"Any time you make an excuse, it should raise a red flag with you," says Klemm, who makes no excuses for turning 74 recently. An excuse points to something that needs to be fixed. If you don't realize you are making an excuse, you haven't solved the problem;“ it's still there."
Klemm, who has written 12 books and more than 450 scholarly articles, offers a five-step plan to beat the blame game and making excuses, which he believes has developed into a national pastime.
Klemm says excuses perpetuate unhappiness. Things that cause us to make excuses tend to make us unhappy. Fixing the cause of the excuses can fix the unhappiness, he contends. "For most people, happiness is a matter of choice," he believes." If you don't believe it, I could never say it better than a friend said after losing her husband after many years of marriage. She said, "I choose to be happy and appreciate what I have, not what I lost." Klemm says, "That one line inspires me a lot and I am learning to restore my own happiness after the recent loss of my wife Doris after 49 years of marriage."
One area in which people use the blame game often: education. As U.S. students continue to under-perform compared to Asian and European students, the public tends to blame school teachers, the school system or even the government. "Does anybody ever blame the students and their parents?" Klemm writes. "To blame teachers or schools for student failure is a disservice to all. Learning is the responsibility of students (and their parents). This misplaced blame is crippling public education."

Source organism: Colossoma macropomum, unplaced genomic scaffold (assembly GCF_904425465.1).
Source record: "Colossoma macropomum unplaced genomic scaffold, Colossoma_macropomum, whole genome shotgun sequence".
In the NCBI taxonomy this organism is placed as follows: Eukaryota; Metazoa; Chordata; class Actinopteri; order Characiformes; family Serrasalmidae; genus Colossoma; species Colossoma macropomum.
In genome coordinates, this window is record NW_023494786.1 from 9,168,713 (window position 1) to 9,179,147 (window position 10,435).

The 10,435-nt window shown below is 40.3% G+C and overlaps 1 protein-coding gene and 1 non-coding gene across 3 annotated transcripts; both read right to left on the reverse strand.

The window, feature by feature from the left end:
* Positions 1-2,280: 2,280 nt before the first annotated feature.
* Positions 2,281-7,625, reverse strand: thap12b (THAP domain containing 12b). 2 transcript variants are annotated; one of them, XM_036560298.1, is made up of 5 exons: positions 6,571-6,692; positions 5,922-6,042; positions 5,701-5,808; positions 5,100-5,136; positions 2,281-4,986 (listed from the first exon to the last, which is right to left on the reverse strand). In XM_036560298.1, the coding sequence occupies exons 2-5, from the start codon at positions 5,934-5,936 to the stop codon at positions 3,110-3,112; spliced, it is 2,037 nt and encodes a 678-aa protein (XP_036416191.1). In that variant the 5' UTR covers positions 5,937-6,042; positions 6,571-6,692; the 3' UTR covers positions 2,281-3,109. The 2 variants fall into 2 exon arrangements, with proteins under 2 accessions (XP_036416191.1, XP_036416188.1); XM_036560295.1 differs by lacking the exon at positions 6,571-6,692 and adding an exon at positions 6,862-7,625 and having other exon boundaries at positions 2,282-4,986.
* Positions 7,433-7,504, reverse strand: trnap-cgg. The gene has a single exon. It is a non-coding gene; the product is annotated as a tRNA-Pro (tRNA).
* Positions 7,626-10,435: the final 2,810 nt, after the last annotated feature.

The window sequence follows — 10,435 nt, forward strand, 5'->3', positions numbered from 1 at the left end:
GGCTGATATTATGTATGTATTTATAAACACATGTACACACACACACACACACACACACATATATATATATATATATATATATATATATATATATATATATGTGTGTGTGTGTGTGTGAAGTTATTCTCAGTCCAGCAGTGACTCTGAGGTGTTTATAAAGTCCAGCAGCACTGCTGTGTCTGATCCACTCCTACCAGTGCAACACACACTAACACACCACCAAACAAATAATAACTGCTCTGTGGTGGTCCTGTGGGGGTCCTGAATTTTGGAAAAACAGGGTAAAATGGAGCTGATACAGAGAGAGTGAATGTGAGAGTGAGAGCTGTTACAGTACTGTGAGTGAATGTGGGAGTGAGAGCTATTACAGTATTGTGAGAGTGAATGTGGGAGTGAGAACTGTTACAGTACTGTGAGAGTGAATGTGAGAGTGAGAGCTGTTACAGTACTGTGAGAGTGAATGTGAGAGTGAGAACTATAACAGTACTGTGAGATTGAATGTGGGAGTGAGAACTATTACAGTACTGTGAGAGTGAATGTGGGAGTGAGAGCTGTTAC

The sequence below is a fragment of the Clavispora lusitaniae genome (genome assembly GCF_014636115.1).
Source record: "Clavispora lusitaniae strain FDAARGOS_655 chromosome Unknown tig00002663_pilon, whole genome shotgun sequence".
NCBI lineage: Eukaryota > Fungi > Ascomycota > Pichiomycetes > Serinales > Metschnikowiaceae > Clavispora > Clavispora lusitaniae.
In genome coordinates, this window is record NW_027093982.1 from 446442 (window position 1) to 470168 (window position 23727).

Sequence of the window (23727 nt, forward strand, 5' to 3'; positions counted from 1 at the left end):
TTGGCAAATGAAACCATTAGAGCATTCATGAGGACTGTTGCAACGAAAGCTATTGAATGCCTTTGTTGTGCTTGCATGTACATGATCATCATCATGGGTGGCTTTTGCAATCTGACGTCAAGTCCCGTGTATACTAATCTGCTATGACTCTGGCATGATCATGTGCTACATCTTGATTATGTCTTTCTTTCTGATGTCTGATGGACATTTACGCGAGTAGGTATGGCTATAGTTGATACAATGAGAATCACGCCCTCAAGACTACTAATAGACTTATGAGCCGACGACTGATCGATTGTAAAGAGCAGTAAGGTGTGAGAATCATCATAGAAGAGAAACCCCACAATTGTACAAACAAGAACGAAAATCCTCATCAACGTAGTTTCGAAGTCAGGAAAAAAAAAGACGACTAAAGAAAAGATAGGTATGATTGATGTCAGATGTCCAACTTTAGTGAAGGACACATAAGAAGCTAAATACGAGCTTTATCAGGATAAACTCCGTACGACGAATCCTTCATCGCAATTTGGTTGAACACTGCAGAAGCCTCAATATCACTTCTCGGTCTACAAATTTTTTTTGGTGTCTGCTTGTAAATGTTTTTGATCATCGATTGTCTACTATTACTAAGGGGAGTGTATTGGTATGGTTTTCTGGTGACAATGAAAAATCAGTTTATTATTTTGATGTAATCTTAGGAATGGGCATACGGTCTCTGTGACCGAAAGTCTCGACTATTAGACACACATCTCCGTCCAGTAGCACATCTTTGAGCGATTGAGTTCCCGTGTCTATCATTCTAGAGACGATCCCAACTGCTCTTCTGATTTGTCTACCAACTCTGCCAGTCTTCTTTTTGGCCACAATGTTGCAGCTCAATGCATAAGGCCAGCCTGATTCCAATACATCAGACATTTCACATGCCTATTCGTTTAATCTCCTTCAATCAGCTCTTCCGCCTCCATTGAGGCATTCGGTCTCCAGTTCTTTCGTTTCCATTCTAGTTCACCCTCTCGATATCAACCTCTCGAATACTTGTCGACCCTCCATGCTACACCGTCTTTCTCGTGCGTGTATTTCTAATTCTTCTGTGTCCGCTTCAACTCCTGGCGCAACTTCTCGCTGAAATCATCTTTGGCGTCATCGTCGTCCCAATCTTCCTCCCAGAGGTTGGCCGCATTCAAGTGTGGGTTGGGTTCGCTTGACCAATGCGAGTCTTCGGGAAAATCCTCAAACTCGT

Klemm says some people excuse their problems because they believe they are victims. “The poor feel victimized by the rich, the sick feel victimized by their illnesses and some people blame their own biology, believing they are not pretty enough, tall enough or smart enough. Lawyers today make a career out of this:“they want people to sue so they can shift the blame," he adds. "Again, it's a way of making excuses and passing the blame away from yourself. That's why lawyers invented no-fault divorces."
That's not to say people won't make mistakes: everyone will, and everyone does, Klemm notes. "A wise man will tell you to learn from your mistakes. A wiser man will advise you to learn from the mistakes of others," he says. Some people go through life making one mistake after another. Solving troubles in life requires you to be aware of what is going on, what you are doing wrong, why you keep getting into trouble, and what you need to change to get your game straightened out. Abe Lincoln said it best when he remarked, "People are just as happy as they make up their minds to be," Klemm observes.
Happiness is one way to beat stress, a prime contributor to the blame game, Klemm adds. "Humor takes our minds off of ourselves and purges negative emotions from the brain," he notes. It may be no accident that many comedians have long lives, such as Milton Berle (93 years), Bob Hope (100), Henny Youngman (92) and George Burns (100).
"When it comes down to it," he points out, "excuses are like fig leaves: they cover up things we don't want people to see."